Mixing Media and Experimenting some More

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Mixing Media and Experimenting some More

I love creating collages out of magazine images. I went through a phase in college when I made a bunch of collages on poster boards. A while later I received a disposable camera with “fortunes” on the roll. After the roll was developed the fortunes appeared at the bottom of the images.

This is what the camera looked like. I bought the camera at Urban Outfitters, I believe. It seems this version is no longer available, but they have other disposable cameras that add flavor to your photography.

Many of collages were created with some sort of intention in mind. I loved the idea of taking pictures of these collages with my fancy fortune camera, and seeing which fortunes paired up with which images. I wanted random chance to bring more meaning to what I had already created.

Most of the images didn’t come out very well. Disposable cameras are pretty hit or miss because you can’t always see what you are taking a picture of well and the flash is terrible and so on. However this one image really captured the essence of the experiment.

At the end I piled all the collages into one pile. I love how the light from the window falls solely on the smaller collage in the middle. The caption is also fantastic “Its time for you to explore new interests.” Time to stop seeking new meaning in old stories and branch into something fresh.

A Week in Review: California Sun (Part 1)

Two weeks ago I took a break from my blog to do a weeklong performance project with Turning the Wheel  in Los Angeles, CA. I had never been to California before the trip and I was eager to see what all the hubbub was about.

When I arrived in LA I found myself to be staying in a beautiful home filled with books on art. Wonderful! I spent my first morning perusing Milk & Honey: Contemporary Art in California by Justin Van Hoy.

The book covered a variety of different artists working and living in California at the time the book was written. The main themes I found California artists to be working with are the quality of light, the variety of landscapes found near Los Angeles, and traffic. I liked the cover a lot, with all the butterflies, but apart from that most of the art within failed the capture my attention.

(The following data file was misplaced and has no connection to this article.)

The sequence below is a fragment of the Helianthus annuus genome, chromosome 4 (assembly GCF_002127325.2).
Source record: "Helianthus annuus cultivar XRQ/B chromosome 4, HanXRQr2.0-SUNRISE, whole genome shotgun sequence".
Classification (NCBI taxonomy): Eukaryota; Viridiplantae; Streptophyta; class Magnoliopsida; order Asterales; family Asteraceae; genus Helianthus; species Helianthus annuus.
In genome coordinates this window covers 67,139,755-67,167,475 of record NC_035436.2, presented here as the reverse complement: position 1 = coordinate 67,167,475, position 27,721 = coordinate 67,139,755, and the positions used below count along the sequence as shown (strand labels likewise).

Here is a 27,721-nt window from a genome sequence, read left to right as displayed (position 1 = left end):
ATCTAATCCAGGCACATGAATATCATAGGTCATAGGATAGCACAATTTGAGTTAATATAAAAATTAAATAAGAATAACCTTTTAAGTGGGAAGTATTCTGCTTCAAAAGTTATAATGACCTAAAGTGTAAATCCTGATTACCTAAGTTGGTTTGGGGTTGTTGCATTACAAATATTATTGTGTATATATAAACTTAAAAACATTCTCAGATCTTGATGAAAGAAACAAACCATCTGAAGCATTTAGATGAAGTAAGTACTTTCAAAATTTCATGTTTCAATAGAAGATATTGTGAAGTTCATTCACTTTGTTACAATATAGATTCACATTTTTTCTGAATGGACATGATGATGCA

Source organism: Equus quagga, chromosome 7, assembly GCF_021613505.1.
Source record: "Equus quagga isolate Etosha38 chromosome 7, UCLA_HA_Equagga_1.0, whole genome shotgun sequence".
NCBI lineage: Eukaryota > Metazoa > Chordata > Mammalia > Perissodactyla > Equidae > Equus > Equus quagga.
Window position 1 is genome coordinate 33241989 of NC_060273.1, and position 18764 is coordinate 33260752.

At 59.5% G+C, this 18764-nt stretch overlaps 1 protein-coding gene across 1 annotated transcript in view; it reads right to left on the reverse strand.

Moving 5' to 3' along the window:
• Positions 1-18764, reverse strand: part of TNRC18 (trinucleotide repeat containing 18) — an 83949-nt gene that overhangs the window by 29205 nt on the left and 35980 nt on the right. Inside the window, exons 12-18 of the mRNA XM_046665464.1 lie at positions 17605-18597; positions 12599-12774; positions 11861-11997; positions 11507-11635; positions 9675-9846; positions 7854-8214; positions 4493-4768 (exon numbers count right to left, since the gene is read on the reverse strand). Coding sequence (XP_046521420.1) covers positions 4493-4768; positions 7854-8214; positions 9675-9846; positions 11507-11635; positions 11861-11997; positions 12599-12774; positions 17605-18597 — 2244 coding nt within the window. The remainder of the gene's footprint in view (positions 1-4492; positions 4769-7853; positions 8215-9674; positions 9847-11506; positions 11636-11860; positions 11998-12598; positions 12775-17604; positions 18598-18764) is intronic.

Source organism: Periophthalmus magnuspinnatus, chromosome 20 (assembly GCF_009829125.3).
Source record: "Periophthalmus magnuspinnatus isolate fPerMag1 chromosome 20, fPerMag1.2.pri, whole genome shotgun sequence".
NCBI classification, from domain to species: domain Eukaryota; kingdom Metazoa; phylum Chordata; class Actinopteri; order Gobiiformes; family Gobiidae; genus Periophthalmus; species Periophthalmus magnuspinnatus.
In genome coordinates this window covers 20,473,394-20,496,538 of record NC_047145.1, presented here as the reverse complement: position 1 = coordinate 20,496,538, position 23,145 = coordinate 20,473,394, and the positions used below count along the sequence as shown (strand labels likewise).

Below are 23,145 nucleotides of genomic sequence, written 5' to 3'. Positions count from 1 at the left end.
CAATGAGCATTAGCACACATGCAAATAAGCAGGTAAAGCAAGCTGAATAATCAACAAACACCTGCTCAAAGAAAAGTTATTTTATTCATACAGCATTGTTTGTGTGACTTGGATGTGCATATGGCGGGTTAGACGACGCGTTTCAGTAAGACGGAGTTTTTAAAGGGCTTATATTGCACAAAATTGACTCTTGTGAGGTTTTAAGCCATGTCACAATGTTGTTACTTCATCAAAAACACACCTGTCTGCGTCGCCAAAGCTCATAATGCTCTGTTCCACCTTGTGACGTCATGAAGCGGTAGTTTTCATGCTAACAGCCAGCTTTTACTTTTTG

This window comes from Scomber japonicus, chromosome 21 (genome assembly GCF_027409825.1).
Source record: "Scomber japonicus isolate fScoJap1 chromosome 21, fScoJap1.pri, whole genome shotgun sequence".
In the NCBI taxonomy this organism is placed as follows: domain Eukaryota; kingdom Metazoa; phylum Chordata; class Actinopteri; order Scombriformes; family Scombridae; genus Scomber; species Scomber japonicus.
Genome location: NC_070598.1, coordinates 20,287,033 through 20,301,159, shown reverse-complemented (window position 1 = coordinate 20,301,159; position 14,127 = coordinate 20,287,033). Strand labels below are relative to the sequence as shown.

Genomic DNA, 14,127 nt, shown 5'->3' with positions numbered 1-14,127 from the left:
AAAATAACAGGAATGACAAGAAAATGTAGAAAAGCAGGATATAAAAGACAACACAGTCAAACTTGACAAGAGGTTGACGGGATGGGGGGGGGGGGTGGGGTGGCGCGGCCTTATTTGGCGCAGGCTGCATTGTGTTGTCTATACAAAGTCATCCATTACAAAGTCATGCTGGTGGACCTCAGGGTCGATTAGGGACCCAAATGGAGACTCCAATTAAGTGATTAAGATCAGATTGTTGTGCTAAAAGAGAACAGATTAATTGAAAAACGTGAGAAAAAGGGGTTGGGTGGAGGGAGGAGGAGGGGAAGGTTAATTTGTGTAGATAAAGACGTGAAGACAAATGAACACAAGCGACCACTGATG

Monday night we visited a fantastically fun restaurant – Cafe Gratitude. The food at the restaurant is deliciously prepared and you can feel good about eating it because its all vegan. My favorite part about the food was ordering it. All the meals are given uplifting names and when you order them you become them. I was humble, elevated, and irresistible. Along with the uplifting atmosphere was some great art. My favorite work was a stunning mural found in the ladies bathroom. I wish I had ventured into the men’s to see if it was as wonderfully decorated.

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I liked the level of detail as well as many of the motif’s. When went to learn more about the artist Jon Marro I found some interesting things. His bio states that his work

“Currently is inspired by the teachings within Pneuma System, a path of synthesis, which brings together the inner wisdom of the major traditions of the world.  This knowledge illuminates a path of Solar Art – giving form to light and providing a sanctuary for the eyes…which I am now remembering.”
 

He calls his style shown above, Solar Art. Each line he draws gives form to his vision, like the sun – hence the name for his art style. Marro’s spiritual art is a great fit for the bathroom of a restaurant called Cafe Gratitude. Part of why the mural caught my attention so much was because it pulled together a lot of themes that I like to play with in my own art; whales, frog princes, butterflies, mandalas, intricate lines. It also made me wonder why I like those motifs. Is it because I see them all the time in popular culture, or is it because they resonate with the world today… or possibly a bit of both. It also made me consider branching out from common themes and discovering something fresher.

Barely into my week I had already seen a lot of great art, and as the week continued I got to play with bringing my own art to California. Check back soon for Part 2.

 

Yupo Print – Blue Dragon

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Yupo Print - Blue Dragon

At Women’s group last we played with Alcohol inks and Yupo paper. The affect you get when dropping the inks on the paper is really cool. The inks spread really easily across the paper, which creates a lot of movement and vibrant color.